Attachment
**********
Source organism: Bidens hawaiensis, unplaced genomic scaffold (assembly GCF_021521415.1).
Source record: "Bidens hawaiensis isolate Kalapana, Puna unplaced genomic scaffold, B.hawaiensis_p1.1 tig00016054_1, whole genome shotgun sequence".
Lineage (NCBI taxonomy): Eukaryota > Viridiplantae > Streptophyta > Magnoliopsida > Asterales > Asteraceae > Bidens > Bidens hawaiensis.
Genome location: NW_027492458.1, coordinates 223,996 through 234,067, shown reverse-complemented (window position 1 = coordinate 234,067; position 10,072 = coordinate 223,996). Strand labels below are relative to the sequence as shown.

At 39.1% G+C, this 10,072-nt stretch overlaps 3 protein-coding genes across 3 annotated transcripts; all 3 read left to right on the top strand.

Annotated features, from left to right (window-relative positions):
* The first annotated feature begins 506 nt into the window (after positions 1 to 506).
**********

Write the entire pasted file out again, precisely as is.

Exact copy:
Source organism: Bidens hawaiensis, unplaced genomic scaffold (assembly GCF_021521415.1).
Source record: "Bidens hawaiensis isolate Kalapana, Puna unplaced genomic scaffold, B.hawaiensis_p1.1 tig00016054_1, whole genome shotgun sequence".
Lineage (NCBI taxonomy): Eukaryota > Viridiplantae > Streptophyta > Magnoliopsida > Asterales > Asteraceae > Bidens > Bidens hawaiensis.
Genome location: NW_027492458.1, coordinates 223,996 through 234,067, shown reverse-complemented (window position 1 = coordinate 234,067; position 10,072 = coordinate 223,996). Strand labels below are relative to the sequence as shown.

At 39.1% G+C, this 10,072-nt stretch overlaps 3 protein-coding genes across 3 annotated transcripts; all 3 read left to right on the top strand.

Annotated features, from left to right (window-relative positions):
* The first annotated feature begins 506 nt into the window (after positions 1 to 506).